The Star (St. Lucia) - - COMMENT - By Peter Josie

The at­tempt by SLP mem­bers and their friends to cast a dark cloud of op­po­si­tion on this is­land is not new. It has been tried be­fore with mar­ginal suc­cess. The truth is that such dark­ness has been per­ceived by the elec­torate as self­ish in de­sign and mo­ti­vated by greed and ig­no­rance. Thank­fully, that po­lit­i­cal dark­ness is not the per­ma­nent dark­ness of the tomb. It is more akin to the dark­ness of an early morn­ing, be­fore first light. The op­po­si­tion to the is­land’s lat­est in­vest­ment pro­pos­als is lit­tle more than an at­tempt to frus­trate the gov­ern­ment and to keep it off bal­ance. But the peo­ple are not de­ceived.

This tem­po­rary dark­ness is one of tran­si­tion – it is the pain of labour at the ar­rival of a new birth. It is there­fore a tran­si­tion from the womb to the mag­i­cal light of a new birth – a new par­a­digm. The op­po­si­tion fears the tran­si­tion. It sees it as procur­ing new jobs de­signed to al­le­vi­ate the suf­fer­ing of dis­placed tem­po­rary gov­ern­ment work­ers by ar­rang­ing more se­cure, per­ma­nent jobs. The op­po­si­tion fears a bud­get by Allen Chas­tanet will ex­pose the weak­nesses of the past, which some politi­cians and their hacks want him to leave un­re­vealed.

The spirit of dark­ness which is per­pet­u­ated by a hand­ful of des­per­ate men hid­ing be­hind par­ti­san pol­i­tics can­not be al­lowed to stand. These shame­less im­posters left be­hind them an empty trea­sury and a moun­tain of debts with which the Chas­tanet gov­ern­ment is grap­pling. Some op­po­si­tion hacks go so far as to make it ap­pear that the fi­nan­cial cri­sis is of Chas­tanet’s cre­ation. They con­tinue to ha­rass the pub­lic and spread mis­chief, us­ing the na­tional trust and oth­ers as shield. But their anger is dated and their meth­ods are well known. They shall not pre­vail!

That anger be­gan ever since they squan­dered a 16: 1 man­date of 1997. Greed and self­ish­ness got in the way of per­for­mance and de­liv­ery. The harm was self-in­flicted! In a short four-year span (1997 to 2001), they all but buried the cru­cial ba­nana in­dus­try. They did not care that ba­nanas had brought much eco­nomic pros­per­ity and so­cial ad­vance­ment. Worst, they were am­biva­lent about tourism which they deemed white and sub­servient. They did not care to de­mean ho­tel work­ers, cru­cial peo­ple in tourism.

As re­place­ment for lost in­come they ruth­lessly taxed those who were gain­fully em­ployed. Then to ame­lio­rate the dire eco­nomic sit­u­a­tion which they cre­ated, they re­sorted to STEP and NICE and other acronyms de­signed as a joke and a di­ver­sion, all in one breath.

Since 2001 the blan­ket anger amongst the cit­i­zenry against new Labour, as Od­lum once called them, was never fully ven­ti­lated. The UWP op­po­si­tion watched and al­lowed the dis­en­chant­ment to grow un­til the peo­ple had had enough. State boards, town and vil­lage coun­cils, and even the pub­lic ser­vice had largely been trans­formed, to per­form as Labour party ma­chin­ery and mouth pieces. It was the is­land’s dark­est hour since adult suf­frage.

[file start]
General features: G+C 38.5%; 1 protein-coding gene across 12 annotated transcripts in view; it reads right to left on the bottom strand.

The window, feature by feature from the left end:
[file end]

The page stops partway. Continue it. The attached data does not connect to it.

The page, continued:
When the peo­ple could take no more, they re­turned to the man and the party that had led them to bet­ter days - Sir John Ge­orge Melville Comp­ton. The change was sadly short lived as the leader soon passed. The peo­ple were forced to re­turn to their abusers af­ter Comp­ton’s UWP care­tak­ers im­ploded. On its re­turn, the Labour gov­ern­ment ex­panded taxes and its tem­po­rary jobs pro­gramme. There were very lit­tle for­eign di­rect in­vest­ments. Jobs con­tin­ued to be lost and peo­ple be­gan to vote with their feet. Qual­i­fied young Saint Lu­cians were choos­ing to marry and re­main in their spouses’ coun­tries. Saint Lu­cia was bleed­ing talent while the ‘qual­i­fied’ ones who were ap­pointed and paid huge salaries by Labour had noth­ing to show for their huge in­comes.

In 2016 it was time to face the long dark­ness. The UWP was left no choice but to pre­pare it­self by elect­ing a new leader who of­fered hope to the elec­torate. In June 2016 that new leader emerged, re­ceiv­ing the largest man­date in the last four elec­tions. To his cha­grin the for­mer Labour gov­ern­ment left be­hind it mas­sive debts; both St. Jude hos­pi­tal at Vieux Fort and the Owen King hos­pi­tal in Cas­tries are still not com­pleted. It would re­quire a fur­ther $100,000,000 to com­plete St. Jude. The new Owen King hos­pi­tal is hardly bet­ter off.

The noisy crescendo and dark­ness from the op­po­si­tion is noth­ing more than a cry of fear. They fear the new light be­cause they op­er­ate best in dark­ness. The first ever bud­get soon to be pre­sented by Prime Min­is­ter Allen Chas­tanet is de­signed to shine new light in that dark­ness. It will mark a turn­ing point and a re­birth of the Saint Lu­cia we love. The tem­po­rary dark­ness of the womb will give birth to a new peo­ple and set asun­der the dark­ness of the SLP tomb. That new light is meant to dis­pel the dark­ness of ig­no­rance in which cer­tain politi­cians thrive. Some see it as the light af­ter the dark­ness of fif­teen years of hard labour.

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